Gates leaves Boy Scouts presidency, defends gay adult policy

FILE - In this May 23, 2014 file photo, former Defense Secretary Robert Gates addresses the Boy Scouts of America's annual meeting, in Nashville, Tenn. As he leaves the volunteer presidency of the Boy Scouts of America, Gates said the organization is well-positioned for the future after deciding to allow gay adult leaders in its ranks. The former U.S. secretary of defense ended his two-year term Thursday, May 26, 2016, as volunteer president. He was replaced by AT&T CEO Randall Stephenson.

FILE - In this May 23, 2014 file photo, former Defense Secretary Robert Gates addresses the Boy Scouts of America's annual meeting, in Nashville, Tenn. As he leaves the volunteer presidency of the Boy Scouts of America, Gates said the organization is well-positioned for the future after deciding to allow gay adult leaders in its ranks. The former U.S. secretary of defense ended his two-year term Thursday, May 26, 2016, as volunteer president. He was replaced by AT&T CEO Randall Stephenson. (AP Photo/Mark Zaleski, File)

DALLAS (AP) — Robert Gates became the Boy Scouts of America‘s president facing deep divisions within the organization’s membership over whether to let gays serve openly in its ranks.

On Thursday, Gates finished his two-year term by arguing the Scouts had overcome that challenge and were ready to reverse years of membership declines.

In a speech to Scouting leaders, the former U.S. secretary of defense defended the compromise last year to allow openly gay adult leaders to serve in the Scouts, but give churches sponsoring troops the right to use sexual orientation as a guideline for selecting leaders.

Gates called the move a “difficult decision,” but one that has been accepted by “the overwhelming preponderance of sponsoring institutions and volunteer leaders,” according to prepared remarks released by the Scouts.

“Most importantly, through these challenges we have maintained our unity as a movement,” Gates said. “Significantly, membership in recent months has begun to move in a positive direction for the first time in many years.”

An Eagle Scout during his childhood in Kansas, Gates became Scouting president in 2014 after a long career in public service, including leading the Department of Defense under two presidents. He took over an organization facing steep membership declines and a split between its core membership — churches and religious groups, many of which opposed allowing gays — and corporate sponsors and local councils that wanted to see Scouting’s membership policies changed.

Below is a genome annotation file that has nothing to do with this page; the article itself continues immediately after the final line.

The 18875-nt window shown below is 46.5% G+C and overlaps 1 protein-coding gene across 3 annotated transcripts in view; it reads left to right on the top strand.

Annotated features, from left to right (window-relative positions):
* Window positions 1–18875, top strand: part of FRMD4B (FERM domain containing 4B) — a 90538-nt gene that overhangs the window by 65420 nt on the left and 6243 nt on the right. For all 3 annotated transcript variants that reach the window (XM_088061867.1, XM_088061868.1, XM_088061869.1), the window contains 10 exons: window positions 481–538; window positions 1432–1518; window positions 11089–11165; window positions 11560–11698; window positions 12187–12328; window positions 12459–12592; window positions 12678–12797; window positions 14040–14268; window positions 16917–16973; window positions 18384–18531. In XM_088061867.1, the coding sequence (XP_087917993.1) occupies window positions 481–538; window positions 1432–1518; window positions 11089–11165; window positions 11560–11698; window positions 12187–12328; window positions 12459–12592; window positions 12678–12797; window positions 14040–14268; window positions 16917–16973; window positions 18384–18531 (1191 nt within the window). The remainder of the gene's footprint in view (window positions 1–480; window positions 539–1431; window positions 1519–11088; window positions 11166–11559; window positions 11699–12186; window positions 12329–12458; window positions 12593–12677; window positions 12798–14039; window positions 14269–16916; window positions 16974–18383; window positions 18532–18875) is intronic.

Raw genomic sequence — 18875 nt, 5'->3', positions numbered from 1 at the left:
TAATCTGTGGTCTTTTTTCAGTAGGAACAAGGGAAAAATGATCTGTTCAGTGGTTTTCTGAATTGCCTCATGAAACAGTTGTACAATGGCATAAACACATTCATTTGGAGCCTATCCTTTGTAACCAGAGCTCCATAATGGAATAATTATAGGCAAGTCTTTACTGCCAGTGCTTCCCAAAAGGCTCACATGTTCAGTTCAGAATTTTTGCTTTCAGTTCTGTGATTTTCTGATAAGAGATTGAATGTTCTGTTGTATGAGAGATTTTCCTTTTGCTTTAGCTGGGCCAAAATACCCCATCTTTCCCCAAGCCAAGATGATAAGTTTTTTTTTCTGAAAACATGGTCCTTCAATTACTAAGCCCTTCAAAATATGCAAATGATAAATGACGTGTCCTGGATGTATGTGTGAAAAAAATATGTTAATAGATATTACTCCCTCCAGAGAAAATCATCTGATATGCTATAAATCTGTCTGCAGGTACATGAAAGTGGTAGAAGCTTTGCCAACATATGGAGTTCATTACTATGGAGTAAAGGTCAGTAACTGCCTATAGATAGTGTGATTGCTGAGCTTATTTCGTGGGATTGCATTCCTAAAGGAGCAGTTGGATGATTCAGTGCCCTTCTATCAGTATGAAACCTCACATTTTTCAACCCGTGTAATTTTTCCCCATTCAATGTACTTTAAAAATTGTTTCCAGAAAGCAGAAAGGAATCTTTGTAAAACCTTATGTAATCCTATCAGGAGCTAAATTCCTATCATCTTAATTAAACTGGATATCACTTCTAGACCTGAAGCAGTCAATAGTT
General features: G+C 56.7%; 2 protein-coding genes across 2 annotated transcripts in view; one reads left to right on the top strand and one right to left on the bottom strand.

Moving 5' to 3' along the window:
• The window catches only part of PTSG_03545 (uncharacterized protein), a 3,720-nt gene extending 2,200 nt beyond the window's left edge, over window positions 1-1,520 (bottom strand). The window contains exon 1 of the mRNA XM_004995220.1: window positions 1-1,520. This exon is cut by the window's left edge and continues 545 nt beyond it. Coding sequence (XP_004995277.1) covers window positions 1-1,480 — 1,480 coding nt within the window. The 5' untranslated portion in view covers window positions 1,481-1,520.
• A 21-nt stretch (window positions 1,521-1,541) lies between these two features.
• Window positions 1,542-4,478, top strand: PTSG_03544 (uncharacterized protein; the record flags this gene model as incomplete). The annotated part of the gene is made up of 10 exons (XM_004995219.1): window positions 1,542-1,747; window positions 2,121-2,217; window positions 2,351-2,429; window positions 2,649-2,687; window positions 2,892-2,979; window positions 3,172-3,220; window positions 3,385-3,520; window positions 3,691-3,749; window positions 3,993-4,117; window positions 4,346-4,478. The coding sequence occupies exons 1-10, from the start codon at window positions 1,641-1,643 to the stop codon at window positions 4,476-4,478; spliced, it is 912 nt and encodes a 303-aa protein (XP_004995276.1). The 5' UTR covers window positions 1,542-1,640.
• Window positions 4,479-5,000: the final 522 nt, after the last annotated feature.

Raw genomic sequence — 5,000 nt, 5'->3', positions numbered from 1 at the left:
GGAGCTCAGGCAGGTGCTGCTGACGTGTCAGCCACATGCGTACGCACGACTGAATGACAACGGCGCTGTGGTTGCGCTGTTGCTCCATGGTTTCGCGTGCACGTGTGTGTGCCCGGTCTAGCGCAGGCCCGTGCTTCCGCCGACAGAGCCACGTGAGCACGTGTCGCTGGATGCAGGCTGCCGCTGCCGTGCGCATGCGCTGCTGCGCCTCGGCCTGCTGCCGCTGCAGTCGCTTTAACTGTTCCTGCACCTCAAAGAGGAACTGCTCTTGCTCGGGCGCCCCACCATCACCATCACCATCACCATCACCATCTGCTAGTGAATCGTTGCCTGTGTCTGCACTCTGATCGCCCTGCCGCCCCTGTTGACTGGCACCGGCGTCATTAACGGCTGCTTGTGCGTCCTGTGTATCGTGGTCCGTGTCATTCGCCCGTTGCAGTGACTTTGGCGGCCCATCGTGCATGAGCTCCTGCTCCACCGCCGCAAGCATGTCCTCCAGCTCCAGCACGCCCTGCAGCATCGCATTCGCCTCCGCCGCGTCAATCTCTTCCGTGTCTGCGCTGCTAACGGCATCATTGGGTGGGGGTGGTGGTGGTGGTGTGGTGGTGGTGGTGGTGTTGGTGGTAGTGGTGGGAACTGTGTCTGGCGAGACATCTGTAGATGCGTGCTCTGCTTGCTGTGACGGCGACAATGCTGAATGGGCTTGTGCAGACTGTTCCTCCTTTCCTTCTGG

As defense secretary, Gates had overseen the end of the “don’t ask, don’t tell” policy regarding gays in the military. In his first speech as Scouting president, Gates told BSA leaders that had he been with the organization during the 2013 vote allowing openly gay youth, he would have pushed for gay adults to be included, too. He said he would not revisit that decision during his term, though.

But that proved impossible as several local Scouting councils flouted the ban on openly gay adults and anti-discrimination laws in many states opened the Scouts to possible lawsuits, Gates said Thursday.

Gates argued that last year’s compromise has allowed the Scouts to begin reversing membership declines. He said that membership was down 2.8 percent this year, after a nearly 4 percent decline last year, but that there were positive signs in Cub Scouts and that new corporate sponsors were joining Scouting.

“Contrary to what you hear from some politicians, we continue to live in a great country,” Gates said, in an apparent reference to the “Make America Great Again” catchphrase of presumptive Republican presidential nominee Donald Trump.

“America needs Scouting to remind all of their duty to our country,” Gates added.

Gates will be replaced by AT&T CEO Randall Stephenson.

Zach Wahls, spokesman for the advocacy group Scouts for Equality, said Thursday that he hoped Stephenson and other leaders could continue to help the organization grow.

“The Scouts still have an imperfect policy,” he said. “But I think it’s self-evident that there’s less discrimination in the Boy Scouts of America than when Dr. Gates took office two years ago, and that is something I think we can all celebrate.”

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